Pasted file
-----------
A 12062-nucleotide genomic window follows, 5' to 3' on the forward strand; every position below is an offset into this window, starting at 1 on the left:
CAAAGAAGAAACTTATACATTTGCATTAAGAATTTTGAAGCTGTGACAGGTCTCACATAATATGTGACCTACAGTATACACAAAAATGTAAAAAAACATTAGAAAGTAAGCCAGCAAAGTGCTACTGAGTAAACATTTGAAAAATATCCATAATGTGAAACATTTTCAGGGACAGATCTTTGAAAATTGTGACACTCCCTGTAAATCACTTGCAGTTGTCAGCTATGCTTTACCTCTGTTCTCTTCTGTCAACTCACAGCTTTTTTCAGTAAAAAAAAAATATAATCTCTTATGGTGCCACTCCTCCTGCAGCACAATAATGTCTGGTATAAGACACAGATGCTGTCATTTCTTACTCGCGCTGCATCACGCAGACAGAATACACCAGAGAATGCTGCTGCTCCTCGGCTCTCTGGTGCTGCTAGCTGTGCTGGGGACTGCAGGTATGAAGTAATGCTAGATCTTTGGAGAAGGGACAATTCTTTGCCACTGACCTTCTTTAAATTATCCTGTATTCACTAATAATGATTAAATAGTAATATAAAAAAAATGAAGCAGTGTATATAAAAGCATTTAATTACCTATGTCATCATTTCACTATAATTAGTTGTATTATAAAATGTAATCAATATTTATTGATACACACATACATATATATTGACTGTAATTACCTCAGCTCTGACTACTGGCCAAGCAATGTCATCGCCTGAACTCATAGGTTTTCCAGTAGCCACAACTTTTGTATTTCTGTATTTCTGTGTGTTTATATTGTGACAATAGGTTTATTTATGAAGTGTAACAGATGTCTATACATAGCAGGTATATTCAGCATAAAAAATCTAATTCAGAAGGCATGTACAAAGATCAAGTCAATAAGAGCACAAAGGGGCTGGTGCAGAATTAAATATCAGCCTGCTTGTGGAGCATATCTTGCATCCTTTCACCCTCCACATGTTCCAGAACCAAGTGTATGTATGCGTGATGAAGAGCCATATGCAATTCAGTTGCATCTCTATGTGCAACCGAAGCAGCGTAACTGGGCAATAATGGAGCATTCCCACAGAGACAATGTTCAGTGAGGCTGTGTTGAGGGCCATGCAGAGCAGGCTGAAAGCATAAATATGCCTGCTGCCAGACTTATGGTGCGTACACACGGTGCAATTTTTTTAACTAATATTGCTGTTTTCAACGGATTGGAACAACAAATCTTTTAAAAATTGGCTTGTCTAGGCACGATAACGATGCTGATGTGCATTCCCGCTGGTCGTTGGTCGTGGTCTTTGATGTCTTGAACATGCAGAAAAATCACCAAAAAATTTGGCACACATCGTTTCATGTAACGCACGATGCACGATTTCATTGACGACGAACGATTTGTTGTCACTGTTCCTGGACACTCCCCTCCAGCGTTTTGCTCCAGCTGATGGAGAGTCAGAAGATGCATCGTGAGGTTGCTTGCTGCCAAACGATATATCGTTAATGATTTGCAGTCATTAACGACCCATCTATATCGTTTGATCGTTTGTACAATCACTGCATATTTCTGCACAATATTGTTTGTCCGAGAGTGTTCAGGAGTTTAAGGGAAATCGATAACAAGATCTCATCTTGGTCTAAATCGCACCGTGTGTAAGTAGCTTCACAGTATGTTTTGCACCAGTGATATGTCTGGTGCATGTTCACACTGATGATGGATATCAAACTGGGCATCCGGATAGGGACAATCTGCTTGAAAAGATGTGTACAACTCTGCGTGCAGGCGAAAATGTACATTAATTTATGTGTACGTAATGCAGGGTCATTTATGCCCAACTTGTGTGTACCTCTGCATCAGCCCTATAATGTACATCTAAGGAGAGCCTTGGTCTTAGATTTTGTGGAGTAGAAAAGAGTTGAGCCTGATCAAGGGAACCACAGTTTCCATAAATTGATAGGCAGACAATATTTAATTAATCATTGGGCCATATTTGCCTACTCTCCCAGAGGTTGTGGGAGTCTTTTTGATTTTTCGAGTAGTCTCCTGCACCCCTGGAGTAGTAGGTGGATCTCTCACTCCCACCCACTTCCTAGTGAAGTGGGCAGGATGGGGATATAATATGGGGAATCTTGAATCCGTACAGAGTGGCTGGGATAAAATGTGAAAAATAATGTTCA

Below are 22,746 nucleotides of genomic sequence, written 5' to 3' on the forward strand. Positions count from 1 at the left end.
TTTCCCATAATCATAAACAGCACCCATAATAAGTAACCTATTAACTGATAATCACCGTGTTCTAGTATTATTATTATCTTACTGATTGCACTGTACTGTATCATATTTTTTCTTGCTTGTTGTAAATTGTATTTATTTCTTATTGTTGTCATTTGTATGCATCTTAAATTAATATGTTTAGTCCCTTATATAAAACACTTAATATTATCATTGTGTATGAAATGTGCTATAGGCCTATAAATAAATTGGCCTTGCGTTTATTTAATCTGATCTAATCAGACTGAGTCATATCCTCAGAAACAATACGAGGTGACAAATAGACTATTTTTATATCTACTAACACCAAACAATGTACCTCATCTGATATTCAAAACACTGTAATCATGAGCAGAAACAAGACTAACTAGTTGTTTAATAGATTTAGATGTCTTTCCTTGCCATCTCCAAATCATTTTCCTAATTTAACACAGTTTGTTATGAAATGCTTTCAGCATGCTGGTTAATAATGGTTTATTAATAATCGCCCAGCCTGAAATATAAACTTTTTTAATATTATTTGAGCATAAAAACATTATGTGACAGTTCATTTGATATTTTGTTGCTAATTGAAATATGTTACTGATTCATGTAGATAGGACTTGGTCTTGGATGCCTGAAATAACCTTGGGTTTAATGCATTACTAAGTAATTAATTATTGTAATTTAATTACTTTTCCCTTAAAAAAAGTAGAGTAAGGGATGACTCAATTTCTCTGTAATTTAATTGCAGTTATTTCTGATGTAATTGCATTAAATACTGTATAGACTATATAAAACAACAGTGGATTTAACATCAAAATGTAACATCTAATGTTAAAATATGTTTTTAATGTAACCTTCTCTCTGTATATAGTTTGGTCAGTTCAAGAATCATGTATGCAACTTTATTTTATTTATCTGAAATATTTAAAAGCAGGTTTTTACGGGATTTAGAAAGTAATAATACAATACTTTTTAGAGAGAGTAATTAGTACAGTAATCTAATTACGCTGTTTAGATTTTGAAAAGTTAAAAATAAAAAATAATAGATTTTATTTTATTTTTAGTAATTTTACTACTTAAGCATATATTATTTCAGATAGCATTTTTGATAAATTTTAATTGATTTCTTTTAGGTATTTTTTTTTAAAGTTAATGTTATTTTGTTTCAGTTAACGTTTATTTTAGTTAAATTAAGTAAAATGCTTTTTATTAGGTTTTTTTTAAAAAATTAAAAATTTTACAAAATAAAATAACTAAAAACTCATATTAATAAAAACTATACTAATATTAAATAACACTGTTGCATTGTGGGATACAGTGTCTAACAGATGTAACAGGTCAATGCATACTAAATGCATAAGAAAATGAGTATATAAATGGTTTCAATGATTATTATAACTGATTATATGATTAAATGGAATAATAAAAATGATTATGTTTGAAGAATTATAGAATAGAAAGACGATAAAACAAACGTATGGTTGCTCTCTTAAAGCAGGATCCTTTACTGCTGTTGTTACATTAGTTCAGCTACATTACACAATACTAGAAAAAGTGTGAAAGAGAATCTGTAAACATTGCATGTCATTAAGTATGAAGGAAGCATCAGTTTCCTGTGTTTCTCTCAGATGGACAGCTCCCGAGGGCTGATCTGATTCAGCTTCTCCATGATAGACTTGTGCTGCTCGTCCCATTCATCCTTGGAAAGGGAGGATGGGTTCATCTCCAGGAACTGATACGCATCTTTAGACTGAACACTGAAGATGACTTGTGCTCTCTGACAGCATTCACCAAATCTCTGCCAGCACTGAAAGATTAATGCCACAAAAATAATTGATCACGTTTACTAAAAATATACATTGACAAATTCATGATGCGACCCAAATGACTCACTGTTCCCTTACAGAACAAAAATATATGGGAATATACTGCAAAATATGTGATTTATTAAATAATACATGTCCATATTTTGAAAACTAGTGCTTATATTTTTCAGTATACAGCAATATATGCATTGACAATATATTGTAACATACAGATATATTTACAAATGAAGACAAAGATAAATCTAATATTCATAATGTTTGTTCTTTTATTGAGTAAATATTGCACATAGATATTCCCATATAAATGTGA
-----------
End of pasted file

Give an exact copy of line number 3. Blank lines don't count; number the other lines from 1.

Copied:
Below are 22,746 nucleotides of genomic sequence, written 5' to 3' on the forward strand. Positions count from 1 at the left end.